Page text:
Neruppu Da: The Cult of Rajnikanth
How is one to introduce Rajinikanth to an unfamiliar audience? Rather how is one to explain him? To call him a mere 'actor' would be demeaning him. He stopped being merely an 'actor' long long ago. He has even outgrown the term 'Superstar', though it was first used as a title in India for him. The cliched term that is bandied around nowadays is 'phenomenon', though what exactly is this 'phenomenon', one can't say for sure.
To begin at the beginning, there is the man. A balding 65 year old Tamil movie actor, with an enviable track record of delivering monster hits for over three decades and a fan following like no other. His films have set the box office record for highest grossing Tamil film on four different occassions. But a man is more than his Wikipedia snapshot.
So there is the myth. Over the years stories have been whispered, joked about and circulated, becoming building blocks for a monumental edifice. His off-screen persona serving as an enticing counter-weight to his on-screen characters. Every aspect of his personal life has been mytholigized, moving his story into the realm of legends. His rise from a humble bus conductor in Bangalore to being the benchmark for superstardom; the annual pligrimages to the Himalayas, made incognito and without the razzmatazz that follows even the smallest activities of movie stars; the defiantly proud bald patch and droopy skin when his contemporaries seem to have invested in a hundred different surgeries; the simple pancha and shirt that he wears irrespective of place or occassion.
Then, there is ofcourse the myth of the myth. Fandom as a self-fulfilling prophecy. Each generation brought up on the tales of the preceding generation. A build up of stories and anecdotes, media profiles and Twitter tributes, that ends up making 'maddening fandom' a default setting. The man and the myth end up becoming the same.
Does this explain adequately explain the hysteria that a Rajnikanth release evokes? Probably not. Rajinikanth maybe gold standard (or gold maybe Rajinikanth standard, as the joke goes) but he has had his share of failures too. The much hyped Baba (2002) crashed and burned, as did Kochadaiyaan (2014) and Lingaa (2014). Two massive box office failures in a single year for a 65 year old leading man would normally signal that his best days are behind him. But we are talking about Rajinikanth. So Kabali, which releases in a week's time, comes with unprecedented hype. Its 1 minute long teaser (there is only one teaser and no trailer) has become the highest watched Indian teaser on YouTube and the one Rajini dialogue in it has already become a part of Tamil pop culture. The crazy, hip-hop centred soundtrack is setting radio stations on fire, and Rajini mania is undying. It is almost as if everybody desperately wants a Rajinikanth movie to succeed. Why?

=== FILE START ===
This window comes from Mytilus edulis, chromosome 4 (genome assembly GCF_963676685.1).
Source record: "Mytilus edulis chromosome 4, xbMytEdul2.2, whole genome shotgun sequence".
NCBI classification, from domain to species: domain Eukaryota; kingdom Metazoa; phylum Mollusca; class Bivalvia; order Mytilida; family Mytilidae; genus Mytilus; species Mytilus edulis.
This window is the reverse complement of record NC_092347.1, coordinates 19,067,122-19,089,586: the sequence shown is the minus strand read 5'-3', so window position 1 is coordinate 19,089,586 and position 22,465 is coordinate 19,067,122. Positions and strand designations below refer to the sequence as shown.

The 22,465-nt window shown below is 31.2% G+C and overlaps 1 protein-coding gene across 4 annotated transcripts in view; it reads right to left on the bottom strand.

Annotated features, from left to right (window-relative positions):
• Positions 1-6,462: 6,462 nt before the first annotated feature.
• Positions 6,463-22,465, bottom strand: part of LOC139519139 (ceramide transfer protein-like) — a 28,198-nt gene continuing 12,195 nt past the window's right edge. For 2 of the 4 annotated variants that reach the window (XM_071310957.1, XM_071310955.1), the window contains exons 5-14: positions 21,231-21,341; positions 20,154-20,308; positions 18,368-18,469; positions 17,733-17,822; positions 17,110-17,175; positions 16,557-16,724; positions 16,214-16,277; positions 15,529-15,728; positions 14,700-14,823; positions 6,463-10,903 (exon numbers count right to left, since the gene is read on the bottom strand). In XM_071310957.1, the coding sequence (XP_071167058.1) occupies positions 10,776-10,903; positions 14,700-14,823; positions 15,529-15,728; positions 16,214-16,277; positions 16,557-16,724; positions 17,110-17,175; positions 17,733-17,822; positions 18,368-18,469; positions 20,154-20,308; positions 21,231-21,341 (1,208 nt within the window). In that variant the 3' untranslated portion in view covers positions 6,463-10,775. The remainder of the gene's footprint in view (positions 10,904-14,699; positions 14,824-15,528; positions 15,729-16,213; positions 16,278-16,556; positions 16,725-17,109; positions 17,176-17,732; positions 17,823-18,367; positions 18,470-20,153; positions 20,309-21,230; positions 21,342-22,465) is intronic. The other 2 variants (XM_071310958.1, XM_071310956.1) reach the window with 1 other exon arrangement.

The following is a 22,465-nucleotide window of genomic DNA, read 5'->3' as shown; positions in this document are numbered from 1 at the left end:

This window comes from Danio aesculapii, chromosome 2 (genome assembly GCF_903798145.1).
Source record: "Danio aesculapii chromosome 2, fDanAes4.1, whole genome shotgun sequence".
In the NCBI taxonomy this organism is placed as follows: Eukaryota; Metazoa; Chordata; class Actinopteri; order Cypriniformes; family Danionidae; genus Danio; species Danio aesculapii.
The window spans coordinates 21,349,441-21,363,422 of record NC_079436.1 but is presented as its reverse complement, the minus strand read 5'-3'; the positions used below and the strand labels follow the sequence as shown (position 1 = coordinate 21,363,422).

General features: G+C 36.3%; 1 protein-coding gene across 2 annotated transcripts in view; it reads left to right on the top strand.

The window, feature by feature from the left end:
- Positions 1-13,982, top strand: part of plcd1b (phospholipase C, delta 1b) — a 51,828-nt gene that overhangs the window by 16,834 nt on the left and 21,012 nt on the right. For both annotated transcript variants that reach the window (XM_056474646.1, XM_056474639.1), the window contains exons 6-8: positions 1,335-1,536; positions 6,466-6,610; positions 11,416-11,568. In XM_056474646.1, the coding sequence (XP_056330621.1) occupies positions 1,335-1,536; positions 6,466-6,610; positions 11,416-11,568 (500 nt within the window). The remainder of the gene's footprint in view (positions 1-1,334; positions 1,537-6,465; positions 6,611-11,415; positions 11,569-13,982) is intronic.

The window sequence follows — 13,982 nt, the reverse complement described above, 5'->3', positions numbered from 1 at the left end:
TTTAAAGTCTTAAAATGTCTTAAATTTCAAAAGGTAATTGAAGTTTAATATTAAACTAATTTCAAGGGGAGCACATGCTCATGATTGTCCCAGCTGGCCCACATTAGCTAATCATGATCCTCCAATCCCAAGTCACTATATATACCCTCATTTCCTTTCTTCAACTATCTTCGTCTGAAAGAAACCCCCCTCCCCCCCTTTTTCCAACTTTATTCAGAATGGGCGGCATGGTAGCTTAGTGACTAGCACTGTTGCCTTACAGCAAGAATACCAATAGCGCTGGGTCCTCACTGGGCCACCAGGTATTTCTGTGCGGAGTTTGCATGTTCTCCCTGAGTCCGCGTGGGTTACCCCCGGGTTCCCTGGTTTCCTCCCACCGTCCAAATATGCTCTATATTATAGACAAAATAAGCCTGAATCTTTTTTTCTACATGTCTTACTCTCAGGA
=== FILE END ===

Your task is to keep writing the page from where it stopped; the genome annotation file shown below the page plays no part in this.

Maybe it has to do with the fact that we have become a part of his myth somehow. It has stopped being about the man or the actor but is now about the entire....experience, for lack of a better word. The drama and mayhem that ensues before, during and after his releases. A festival that comes every few years, where one participates not for religiousity of it but for the festivities themselves. Maybe it has do with his off-screen simplicity and the desperateness, as in his movies, to see the good guy triumph at the end. Or maybe, we are all just off our rockers.
Rajinikath then cannot be introduced or explained. Only experienced and understood. You cannot however watch a Rajinikanth movie while snuggled up in your bed. It has to be a communal experience. So, when Kabali drops on the 22nd, go and catch a 'first day first show' in any theatre near you, and experience what Rajinikanth is. Then, we will sit down and talk.